- I don’t know what I want to do next. There are some mundane tasks, which I expect to take a long time for no apparent reason, and which I feel some revulsion around. I expect doing them to waste the day, and leave me with a similarly insurmountable pile of mundane tasks, and one fewer day. There are some more important projects, which I expect to take an obscenely long time for no apparent reason, and be unsatisfying, and then if I finish them, for other people to find them unremarkable, especially since finishing them probably involves lowering my standards a lot. I feel less averse to these, but trepidatious.
During the making of this list I wandered off and did something else multiple times
Seeing what I have written, a natural hypothesis is that too many things are going on and slightly occupy my attention, and I’m responding by being overwhelmed rather than organizing them and focusing on one. If this situation is different to later in the day, it could be that the onslaught of things is different somehow or that my own adeptness at organizing them and picking one is different. My current hypothesis is that the organizing them and picking one task is less natural and harder now, because my attention is hard to keep on one thing, and everything seems a little bit aversive and hard to deal with instead of a little bit appealing.
I’ll check further by trying to organize the tasks.
Ok, well notably I didn’t do that. I put on clothes, then I responded to messages, then I looked at the internet. I will try again.
While planning my day, other notes on what goes wrong:
- I have the background sense that someone expects me to do something, which is encumbering and uncomfortable. I think this might be fairly destructive. (I have previously thought that a nice thing about working at 4am or so is that everyone who might be expecting anything of you is asleep.) My guess is that running an organization doesn’t help with this, because for instance my employees expect me to meet with them, look at their work, be at work, respond to their messages. Also, other people expect my organization to produce useful things. If this were a big deal, it would predict things got radically better between about 5pm and 8pm, when people stop being at work or thinking that you might be, and better again at about 1am when people stop being awake. It would also predict that if I do the things that most obviously someone might be expecting me to do, things get better. I’ll try doing them first.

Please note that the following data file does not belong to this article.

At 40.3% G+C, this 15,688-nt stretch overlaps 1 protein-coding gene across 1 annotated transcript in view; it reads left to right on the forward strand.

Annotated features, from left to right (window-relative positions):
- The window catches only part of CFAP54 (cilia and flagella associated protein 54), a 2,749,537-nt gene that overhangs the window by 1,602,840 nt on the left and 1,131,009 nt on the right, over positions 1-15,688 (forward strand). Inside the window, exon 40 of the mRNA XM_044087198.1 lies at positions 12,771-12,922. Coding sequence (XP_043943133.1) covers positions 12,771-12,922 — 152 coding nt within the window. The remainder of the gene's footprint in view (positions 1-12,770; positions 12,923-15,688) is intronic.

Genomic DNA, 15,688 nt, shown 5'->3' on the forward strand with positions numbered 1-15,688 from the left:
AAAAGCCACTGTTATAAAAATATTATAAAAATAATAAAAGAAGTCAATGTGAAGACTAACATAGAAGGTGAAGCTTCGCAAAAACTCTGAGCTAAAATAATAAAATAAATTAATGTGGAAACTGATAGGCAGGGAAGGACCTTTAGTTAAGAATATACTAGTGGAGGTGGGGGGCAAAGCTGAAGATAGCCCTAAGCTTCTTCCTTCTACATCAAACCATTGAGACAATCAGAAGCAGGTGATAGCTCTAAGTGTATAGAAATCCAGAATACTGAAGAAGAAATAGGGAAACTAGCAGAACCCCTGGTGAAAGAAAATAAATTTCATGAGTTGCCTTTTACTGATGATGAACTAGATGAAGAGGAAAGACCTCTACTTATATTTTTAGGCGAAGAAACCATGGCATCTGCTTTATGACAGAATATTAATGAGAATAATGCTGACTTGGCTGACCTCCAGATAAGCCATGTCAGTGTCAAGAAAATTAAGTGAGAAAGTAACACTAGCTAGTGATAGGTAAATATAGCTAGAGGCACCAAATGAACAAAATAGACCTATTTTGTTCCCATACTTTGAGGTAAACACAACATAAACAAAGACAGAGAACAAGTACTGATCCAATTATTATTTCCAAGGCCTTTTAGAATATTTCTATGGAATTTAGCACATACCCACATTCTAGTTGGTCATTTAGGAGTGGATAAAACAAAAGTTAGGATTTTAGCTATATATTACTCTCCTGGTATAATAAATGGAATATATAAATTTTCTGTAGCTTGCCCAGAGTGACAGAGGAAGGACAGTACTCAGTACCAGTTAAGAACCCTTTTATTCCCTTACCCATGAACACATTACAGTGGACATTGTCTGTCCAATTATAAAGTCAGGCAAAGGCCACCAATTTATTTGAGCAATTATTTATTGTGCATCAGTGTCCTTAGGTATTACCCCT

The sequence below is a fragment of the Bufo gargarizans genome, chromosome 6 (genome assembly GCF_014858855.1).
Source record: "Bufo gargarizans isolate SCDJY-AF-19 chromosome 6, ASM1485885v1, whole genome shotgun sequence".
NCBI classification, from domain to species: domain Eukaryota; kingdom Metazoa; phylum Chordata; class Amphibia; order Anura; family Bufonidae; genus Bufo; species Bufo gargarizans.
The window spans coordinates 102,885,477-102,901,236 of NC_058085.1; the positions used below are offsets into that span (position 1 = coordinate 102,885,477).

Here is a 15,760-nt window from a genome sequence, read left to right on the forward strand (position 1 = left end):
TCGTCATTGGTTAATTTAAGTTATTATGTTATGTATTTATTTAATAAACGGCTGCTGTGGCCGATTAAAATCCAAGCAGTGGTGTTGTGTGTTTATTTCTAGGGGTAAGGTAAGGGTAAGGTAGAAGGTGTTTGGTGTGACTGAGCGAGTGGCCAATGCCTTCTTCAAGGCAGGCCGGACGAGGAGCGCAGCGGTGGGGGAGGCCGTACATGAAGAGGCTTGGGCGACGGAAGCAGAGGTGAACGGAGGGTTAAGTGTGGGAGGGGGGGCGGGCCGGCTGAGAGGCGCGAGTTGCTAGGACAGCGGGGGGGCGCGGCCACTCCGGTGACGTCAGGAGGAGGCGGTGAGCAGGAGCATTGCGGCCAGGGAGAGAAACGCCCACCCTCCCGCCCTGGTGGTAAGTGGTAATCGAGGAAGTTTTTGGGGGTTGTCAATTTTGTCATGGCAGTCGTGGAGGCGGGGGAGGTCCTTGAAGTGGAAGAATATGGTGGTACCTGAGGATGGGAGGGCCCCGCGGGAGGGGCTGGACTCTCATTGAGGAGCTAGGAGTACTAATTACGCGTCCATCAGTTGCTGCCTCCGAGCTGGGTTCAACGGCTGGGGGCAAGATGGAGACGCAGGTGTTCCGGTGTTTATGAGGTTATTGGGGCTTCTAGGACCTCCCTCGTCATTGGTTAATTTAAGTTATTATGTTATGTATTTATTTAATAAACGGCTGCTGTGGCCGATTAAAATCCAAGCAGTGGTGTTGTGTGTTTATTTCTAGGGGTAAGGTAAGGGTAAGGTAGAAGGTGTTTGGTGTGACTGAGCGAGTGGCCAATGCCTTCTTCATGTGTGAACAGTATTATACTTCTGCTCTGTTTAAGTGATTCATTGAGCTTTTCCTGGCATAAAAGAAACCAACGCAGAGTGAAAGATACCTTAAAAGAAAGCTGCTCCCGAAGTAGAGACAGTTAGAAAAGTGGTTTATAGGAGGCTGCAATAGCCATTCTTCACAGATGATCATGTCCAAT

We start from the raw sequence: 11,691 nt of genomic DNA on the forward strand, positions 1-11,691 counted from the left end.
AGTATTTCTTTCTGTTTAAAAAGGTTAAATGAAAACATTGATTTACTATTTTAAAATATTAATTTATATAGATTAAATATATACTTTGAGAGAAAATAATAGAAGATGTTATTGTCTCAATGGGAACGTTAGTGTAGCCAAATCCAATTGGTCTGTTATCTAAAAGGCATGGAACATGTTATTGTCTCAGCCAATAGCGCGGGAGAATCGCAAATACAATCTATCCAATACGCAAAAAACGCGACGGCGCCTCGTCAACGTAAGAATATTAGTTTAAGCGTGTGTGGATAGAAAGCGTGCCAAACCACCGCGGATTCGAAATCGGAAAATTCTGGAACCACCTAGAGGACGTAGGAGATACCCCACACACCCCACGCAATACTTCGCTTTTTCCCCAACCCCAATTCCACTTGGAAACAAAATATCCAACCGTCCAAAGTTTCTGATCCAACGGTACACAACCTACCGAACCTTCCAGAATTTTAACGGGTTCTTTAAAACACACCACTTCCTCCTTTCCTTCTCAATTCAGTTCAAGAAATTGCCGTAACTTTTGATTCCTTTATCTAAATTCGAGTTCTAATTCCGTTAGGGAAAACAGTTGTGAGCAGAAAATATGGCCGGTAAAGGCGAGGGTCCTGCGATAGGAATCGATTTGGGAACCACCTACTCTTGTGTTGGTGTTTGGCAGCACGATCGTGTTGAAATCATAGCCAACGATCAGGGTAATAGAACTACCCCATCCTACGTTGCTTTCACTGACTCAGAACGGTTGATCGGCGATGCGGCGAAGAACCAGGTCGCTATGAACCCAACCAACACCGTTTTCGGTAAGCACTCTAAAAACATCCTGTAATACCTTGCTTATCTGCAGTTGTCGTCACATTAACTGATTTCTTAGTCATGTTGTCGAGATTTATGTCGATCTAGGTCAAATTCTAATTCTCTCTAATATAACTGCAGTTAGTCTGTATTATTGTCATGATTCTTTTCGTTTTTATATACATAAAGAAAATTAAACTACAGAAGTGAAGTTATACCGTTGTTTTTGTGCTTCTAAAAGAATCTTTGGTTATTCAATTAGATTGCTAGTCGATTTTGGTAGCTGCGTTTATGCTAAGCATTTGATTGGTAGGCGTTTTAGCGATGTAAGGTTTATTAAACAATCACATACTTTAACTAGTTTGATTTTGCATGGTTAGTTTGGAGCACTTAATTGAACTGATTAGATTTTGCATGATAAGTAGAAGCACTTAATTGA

- The plan for my day would naturally include a bunch of small tasks that I feel averse to, though each in itself doesn’t seem bad. It is more the sense that they will eat the day, and I can’t get into anything. So I got a sheet of paper and wrote down many such things, especially the ones where it doesn’t really matter if it doesn’t happen this time (for instance, tidying my room, doing my laundry). My plan is to do them as breaks, but not for them to be a main focus of attention. This feels better somehow, I think because I can singlemindedly direct myself at one important thing at a time.
Ok, I made a plan. I feel like it took a long time, and involved various drifting off and doing other things. Now I have four or so small aversive tasks to do, and then I can get to the main deal. If I want a break, I have a list of non-compulsory ideas.
Current hypotheses about key intermediate factors between early hours and worseness:
- Number of incoming things to do or attend to
- Tendency to find arbitrary things offputting instead of nice
- Ease of directing attention
- Sense that people are expecting something of me
- Biological factor to do with recency of sleep
I shall consider this again later in the day.
One hope about letting people see bits of my life in detail is that they will notice that particular bits seem much more stupid than in their own lives. Like one time my friend noticed that I didn’t know that WiFi was all around us, and showed me how to turn it on. Or one time, my boyfriend at the time noticed that I don’t know how to cut or chew meat, and showed me how. So comments expressing disbelief that I don’t do things in an obviously better way are especially welcome (in general, not just on this post).